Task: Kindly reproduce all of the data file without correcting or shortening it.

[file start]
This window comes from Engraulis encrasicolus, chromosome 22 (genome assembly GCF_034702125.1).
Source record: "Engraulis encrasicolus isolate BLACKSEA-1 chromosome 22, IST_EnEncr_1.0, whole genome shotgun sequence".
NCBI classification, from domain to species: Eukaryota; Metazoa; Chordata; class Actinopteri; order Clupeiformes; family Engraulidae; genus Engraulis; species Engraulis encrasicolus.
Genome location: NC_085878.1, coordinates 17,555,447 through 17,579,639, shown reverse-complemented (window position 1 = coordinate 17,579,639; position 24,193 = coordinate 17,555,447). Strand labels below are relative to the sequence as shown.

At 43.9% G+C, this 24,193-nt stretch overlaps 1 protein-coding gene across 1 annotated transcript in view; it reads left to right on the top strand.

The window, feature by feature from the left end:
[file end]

This window comes from Engraulis encrasicolus, chromosome 22 (genome assembly GCF_034702125.1).
Source record: "Engraulis encrasicolus isolate BLACKSEA-1 chromosome 22, IST_EnEncr_1.0, whole genome shotgun sequence".
NCBI classification, from domain to species: Eukaryota; Metazoa; Chordata; class Actinopteri; order Clupeiformes; family Engraulidae; genus Engraulis; species Engraulis encrasicolus.
Genome location: NC_085878.1, coordinates 17,555,447 through 17,579,639, shown reverse-complemented (window position 1 = coordinate 17,579,639; position 24,193 = coordinate 17,555,447). Strand labels below are relative to the sequence as shown.

At 43.9% G+C, this 24,193-nt stretch overlaps 1 protein-coding gene across 1 annotated transcript in view; it reads left to right on the top strand.

The window, feature by feature from the left end: